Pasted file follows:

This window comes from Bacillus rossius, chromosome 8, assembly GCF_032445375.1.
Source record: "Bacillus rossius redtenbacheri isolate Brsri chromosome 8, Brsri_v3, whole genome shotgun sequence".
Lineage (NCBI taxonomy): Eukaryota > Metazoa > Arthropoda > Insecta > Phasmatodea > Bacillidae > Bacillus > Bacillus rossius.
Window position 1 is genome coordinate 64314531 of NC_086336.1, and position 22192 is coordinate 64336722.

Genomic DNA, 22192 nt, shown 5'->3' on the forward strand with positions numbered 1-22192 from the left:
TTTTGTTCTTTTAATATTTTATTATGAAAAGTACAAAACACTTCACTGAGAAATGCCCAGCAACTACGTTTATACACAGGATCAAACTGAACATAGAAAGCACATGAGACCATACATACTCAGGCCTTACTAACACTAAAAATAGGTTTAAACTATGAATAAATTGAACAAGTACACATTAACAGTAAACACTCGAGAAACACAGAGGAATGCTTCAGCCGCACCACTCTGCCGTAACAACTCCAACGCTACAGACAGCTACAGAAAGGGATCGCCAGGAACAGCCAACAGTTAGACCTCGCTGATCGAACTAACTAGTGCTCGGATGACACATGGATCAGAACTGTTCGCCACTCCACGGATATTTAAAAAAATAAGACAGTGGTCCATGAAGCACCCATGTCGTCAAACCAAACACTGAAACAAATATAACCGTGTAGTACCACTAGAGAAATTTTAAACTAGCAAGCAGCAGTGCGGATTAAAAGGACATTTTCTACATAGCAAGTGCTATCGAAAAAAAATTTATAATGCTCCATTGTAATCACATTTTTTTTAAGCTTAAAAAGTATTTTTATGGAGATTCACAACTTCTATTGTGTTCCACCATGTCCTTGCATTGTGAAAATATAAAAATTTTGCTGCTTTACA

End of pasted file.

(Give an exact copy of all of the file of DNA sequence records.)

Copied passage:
This window comes from Bacillus rossius, chromosome 8, assembly GCF_032445375.1.
Source record: "Bacillus rossius redtenbacheri isolate Brsri chromosome 8, Brsri_v3, whole genome shotgun sequence".
Lineage (NCBI taxonomy): Eukaryota > Metazoa > Arthropoda > Insecta > Phasmatodea > Bacillidae > Bacillus > Bacillus rossius.
Window position 1 is genome coordinate 64314531 of NC_086336.1, and position 22192 is coordinate 64336722.

Genomic DNA, 22192 nt, shown 5'->3' on the forward strand with positions numbered 1-22192 from the left:
TTTTGTTCTTTTAATATTTTATTATGAAAAGTACAAAACACTTCACTGAGAAATGCCCAGCAACTACGTTTATACACAGGATCAAACTGAACATAGAAAGCACATGAGACCATACATACTCAGGCCTTACTAACACTAAAAATAGGTTTAAACTATGAATAAATTGAACAAGTACACATTAACAGTAAACACTCGAGAAACACAGAGGAATGCTTCAGCCGCACCACTCTGCCGTAACAACTCCAACGCTACAGACAGCTACAGAAAGGGATCGCCAGGAACAGCCAACAGTTAGACCTCGCTGATCGAACTAACTAGTGCTCGGATGACACATGGATCAGAACTGTTCGCCACTCCACGGATATTTAAAAAAATAAGACAGTGGTCCATGAAGCACCCATGTCGTCAAACCAAACACTGAAACAAATATAACCGTGTAGTACCACTAGAGAAATTTTAAACTAGCAAGCAGCAGTGCGGATTAAAAGGACATTTTCTACATAGCAAGTGCTATCGAAAAAAAATTTATAATGCTCCATTGTAATCACATTTTTTTTAAGCTTAAAAAGTATTTTTATGGAGATTCACAACTTCTATTGTGTTCCACCATGTCCTTGCATTGTGAAAATATAAAAATTTTGCTGCTTTACA